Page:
November 15, 2012
Elizabeth Skree, 202-553-2543, email@example.com
(Washington, D.C. – November 15, 2012) Today, BP and the U.S. Department of Justice announced they have reached a $4 billion settlement pertaining to criminal charges stemming from the 2010 Gulf oil disaster, including $2.4 billion for Gulf restoration. Of that, an impressive $1.2 billion will be dedicated to Louisiana for coastal restoration and river diversion projects.
Fred Krupp, President of Environmental Defense Fund (EDF), released the following statement in response:
“Today’s settlement is the largest penalty ever paid in a criminal case, and we applaud the Department of Justice for pursuing unprecedented fines and for allocating a huge portion of funds to restoration in the Mississippi River Delta and Gulf of Mexico. In Louisiana, restoration projects are expected to include large-scale river diversions, which EDF strongly supports. It is deeply gratifying to see the Justice Department stand firmly on the side of the citizens and environment of the Gulf Coast. We look forward to working with the National Fish & Wildlife Foundation to get large-scale restoration projects going along the Gulf Coast and in the Mississippi River Delta.”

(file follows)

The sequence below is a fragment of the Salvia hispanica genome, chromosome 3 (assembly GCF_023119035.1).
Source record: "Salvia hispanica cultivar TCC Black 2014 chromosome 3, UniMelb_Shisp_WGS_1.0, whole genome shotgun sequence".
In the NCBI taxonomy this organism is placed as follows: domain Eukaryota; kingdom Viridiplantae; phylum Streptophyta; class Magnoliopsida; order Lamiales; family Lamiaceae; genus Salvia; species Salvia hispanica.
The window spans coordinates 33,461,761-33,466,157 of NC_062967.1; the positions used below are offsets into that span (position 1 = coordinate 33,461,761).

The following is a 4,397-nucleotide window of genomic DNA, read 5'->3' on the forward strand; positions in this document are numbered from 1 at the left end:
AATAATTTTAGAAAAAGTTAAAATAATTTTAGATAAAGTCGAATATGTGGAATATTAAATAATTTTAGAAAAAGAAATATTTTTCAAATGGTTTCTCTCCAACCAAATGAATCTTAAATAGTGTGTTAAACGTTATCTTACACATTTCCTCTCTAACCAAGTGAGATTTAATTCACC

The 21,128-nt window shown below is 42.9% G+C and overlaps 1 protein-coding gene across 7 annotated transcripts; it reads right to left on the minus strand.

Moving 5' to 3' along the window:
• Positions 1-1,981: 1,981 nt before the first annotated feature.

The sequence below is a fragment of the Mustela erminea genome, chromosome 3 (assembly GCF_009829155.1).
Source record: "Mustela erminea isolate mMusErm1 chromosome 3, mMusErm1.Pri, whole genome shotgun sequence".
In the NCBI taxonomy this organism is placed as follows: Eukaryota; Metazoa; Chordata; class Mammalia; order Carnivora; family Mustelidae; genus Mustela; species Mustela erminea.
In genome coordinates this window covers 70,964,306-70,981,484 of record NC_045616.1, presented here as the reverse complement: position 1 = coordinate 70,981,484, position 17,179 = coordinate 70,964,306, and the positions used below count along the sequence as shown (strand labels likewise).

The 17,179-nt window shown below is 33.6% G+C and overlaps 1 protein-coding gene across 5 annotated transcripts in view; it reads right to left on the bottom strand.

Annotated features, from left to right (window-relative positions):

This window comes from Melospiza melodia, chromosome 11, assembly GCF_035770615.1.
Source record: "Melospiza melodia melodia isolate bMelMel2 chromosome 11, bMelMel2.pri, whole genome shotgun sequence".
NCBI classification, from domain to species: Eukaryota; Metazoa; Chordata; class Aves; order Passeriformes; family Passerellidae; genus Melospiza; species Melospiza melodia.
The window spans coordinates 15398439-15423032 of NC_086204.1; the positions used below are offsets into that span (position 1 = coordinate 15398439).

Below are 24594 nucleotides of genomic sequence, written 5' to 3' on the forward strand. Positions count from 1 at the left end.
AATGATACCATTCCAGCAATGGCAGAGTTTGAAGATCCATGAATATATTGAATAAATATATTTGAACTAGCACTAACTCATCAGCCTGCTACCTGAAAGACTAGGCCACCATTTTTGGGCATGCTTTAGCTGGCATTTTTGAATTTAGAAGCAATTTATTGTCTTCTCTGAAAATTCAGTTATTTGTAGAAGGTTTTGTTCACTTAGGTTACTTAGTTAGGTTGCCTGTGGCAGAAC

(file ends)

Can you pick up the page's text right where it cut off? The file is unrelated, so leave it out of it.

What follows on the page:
“The full magnitude of environmental damages in the Gulf will not be known for years, but we do know that the spill’s effects continue to unfold. Therefore, it’s essential that BP be held accountable to the fullest extent of the law. BP broke two major laws that have two very important purposes, and they should pay for violating both. The Gulf Coast depends on full justice being served. This settlement raises our expectations that the Department of Justice will continue to hold BP fully accountable for its civil violations under both the Clean Water Act and the Oil Pollution Act.”